Extractive industry operations have been associated with allegations ranging from complicity in egregious violations of international criminal and humanitarian law norms to violations of indigenous and local community environmental rights, as well as sexual violence perpetrated by security forces. Smaller extractive companies active in both the global north and the global south are equally implicated in rights violations, perhaps especially at the exploration stage. Less often considered, but crucially important, is the pressing problem of human rights violations arising from climate change that is a consequence of cumulative greenhouse gas emissions that are the product of the fossil fuels extracted by the oil, gas and coal industries. Extractive companies and their industry associations, as well as home state governments and international organisations, have been actively promoting human rights due diligence (HRDD) tools to prevent and even remedy select rights violations. This chapter examines these tools and their implementation in the extractives sector. The chapter first considers the wide ranging nature of human rights violations associated with extractive industries, drawing upon selected case studies. The chapter then examines the history of the use of risk assessment tools by extractive industries, and the relationship between environmental and social risk assessment and HRDD tools, including human rights impact assessment (HRIA). Finally, the chapter considers the limitations of current practices, including the overly business-centric nature of HRDD, as well as some lacunas in HRDDs with regard to environmental rights, gender equality and climate change.
The aim of this chapter is to analyse whether the business and human rights agenda is well served with national laws that focus on disclosure. The chapter will focus primarily on rules being implemented in the United States at both the subnational and national level; however, it will also discuss approaches being used in European jurisdictions such as the United Kingdom and France and the overall trend towards a transparency model for human rights protection from business activities. The increased use of disclosure-based regulation (and the resulting compliance efforts by corporations) seems to come, at least in part, as a result of the efforts by States to address the duties laid out for them in the UN Guiding Principles. As such, it seems appropriate to undertake an analysis regarding whether these laws are in fact effective at implementing the Guiding Principles. For decades now, disclosure has been held out as the ultimate curative for every corporate woe. The expansion of disclosure initiatives from mere investment-related issues to, increasingly, social policy issues would indicate that this trend will continue. Yet as this chapter demonstrates, disclosure right now is, at best, a temporary stopgap measure that can lead to limited corporate change on the issue of business and human rights. At worst, disclosure is being used by corporations as a way to obtain a reputational advantage without actually making substantive changes – by simply hiding in the light.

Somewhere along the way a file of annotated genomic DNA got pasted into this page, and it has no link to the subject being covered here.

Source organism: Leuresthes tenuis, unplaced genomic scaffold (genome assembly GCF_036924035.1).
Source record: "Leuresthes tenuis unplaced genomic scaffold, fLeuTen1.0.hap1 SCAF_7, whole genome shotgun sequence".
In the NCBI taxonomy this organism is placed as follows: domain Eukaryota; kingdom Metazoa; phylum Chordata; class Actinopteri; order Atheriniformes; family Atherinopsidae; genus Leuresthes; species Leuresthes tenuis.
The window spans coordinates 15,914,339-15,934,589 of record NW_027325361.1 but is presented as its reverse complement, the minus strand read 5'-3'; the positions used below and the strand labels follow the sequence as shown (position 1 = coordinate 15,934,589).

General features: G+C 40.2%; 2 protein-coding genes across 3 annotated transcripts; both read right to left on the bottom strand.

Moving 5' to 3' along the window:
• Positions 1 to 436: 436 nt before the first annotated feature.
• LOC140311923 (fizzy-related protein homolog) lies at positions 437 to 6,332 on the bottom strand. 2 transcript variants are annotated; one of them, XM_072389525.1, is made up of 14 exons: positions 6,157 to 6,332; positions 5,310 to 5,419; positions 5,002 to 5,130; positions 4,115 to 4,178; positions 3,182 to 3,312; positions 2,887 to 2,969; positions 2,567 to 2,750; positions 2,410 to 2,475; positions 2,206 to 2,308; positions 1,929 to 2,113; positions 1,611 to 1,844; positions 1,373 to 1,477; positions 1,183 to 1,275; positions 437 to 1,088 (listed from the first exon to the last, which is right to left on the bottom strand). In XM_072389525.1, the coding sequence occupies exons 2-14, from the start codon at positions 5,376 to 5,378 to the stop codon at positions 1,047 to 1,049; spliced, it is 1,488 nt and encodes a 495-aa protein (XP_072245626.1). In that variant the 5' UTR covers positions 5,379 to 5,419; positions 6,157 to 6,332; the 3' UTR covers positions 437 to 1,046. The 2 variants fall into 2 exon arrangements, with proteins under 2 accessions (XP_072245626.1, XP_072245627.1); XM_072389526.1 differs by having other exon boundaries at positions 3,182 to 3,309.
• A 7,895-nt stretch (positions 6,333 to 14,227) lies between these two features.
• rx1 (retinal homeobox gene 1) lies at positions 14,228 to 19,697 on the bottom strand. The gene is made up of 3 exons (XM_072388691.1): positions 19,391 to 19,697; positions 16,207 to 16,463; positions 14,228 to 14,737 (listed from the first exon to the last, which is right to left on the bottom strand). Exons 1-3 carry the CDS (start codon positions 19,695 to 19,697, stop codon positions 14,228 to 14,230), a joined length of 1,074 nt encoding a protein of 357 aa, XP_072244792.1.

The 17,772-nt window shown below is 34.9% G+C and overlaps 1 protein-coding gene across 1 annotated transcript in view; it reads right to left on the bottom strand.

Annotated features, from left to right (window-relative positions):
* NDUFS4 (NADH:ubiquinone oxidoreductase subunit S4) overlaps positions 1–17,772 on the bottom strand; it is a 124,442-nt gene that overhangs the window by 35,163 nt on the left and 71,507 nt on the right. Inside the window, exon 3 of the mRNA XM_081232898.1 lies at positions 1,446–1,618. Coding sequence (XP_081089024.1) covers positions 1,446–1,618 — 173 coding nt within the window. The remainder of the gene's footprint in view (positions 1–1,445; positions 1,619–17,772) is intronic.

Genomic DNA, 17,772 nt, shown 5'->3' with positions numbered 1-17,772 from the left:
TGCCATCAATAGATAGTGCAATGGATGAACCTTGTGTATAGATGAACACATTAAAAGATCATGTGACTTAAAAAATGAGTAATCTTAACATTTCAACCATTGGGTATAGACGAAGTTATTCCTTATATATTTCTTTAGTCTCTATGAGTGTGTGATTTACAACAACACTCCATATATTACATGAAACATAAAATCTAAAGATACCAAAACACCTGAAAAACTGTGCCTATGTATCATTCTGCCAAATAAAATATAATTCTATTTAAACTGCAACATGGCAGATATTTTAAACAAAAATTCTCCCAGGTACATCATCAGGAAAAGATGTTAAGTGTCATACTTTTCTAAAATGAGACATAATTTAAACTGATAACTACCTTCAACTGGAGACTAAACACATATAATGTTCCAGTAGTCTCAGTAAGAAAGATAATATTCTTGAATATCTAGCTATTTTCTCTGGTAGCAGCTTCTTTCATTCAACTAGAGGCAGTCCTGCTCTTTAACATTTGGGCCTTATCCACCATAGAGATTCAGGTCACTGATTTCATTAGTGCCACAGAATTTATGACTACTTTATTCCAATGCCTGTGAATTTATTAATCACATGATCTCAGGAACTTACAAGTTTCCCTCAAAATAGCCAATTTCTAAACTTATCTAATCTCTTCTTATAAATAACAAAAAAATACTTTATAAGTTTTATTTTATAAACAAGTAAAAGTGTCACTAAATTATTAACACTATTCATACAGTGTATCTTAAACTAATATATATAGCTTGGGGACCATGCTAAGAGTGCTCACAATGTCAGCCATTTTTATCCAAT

International law governing state jurisdiction over transnational business and human rights is not frozen in some fixed set of rules. The law evolves to reflect ongoing efforts to balance state interests in sovereignty with protection of human rights in a globalized economy. There is an inherent ‘governance gap’ between territorially bounded states and transnational business. One way to close this gap is for states to exercise jurisdiction over and to regulate transnational business activities. Present trends are shifting against impunity, albeit gradually and in a piecemeal way. International law today broadly permits, generally encourages and sometimes obligates states to exercise regulatory and adjudicatory jurisdiction over transnational business activities emanating from or affecting their territories. First, general international law permits states to exercise jurisdiction over transnational business activity, at least so long as there is a ‘reasonable link’ between the state and the activity, and a recognized basis for jurisdiction. Recognized bases include at least territorial, ‘active personality’; ‘passive personality’; and ‘effects’, ‘protective’ and ‘universal’ jurisdiction. Second, States are encouraged to exercise jurisdiction over the human rights impacts of transnational business activity by international guidelines such as the United Nations Guiding Principles for Business and Human Rights. Third, States are obligated to exercise jurisdiction over aspects of transnational business activity by various human rights, universal jurisdiction, and regional treaties, and arguably also by general principles of law. If human rights are to be shielded from infringement by transnational business, present trends toward greater embrace by states of their transnational jurisdiction and responsibilities must continue.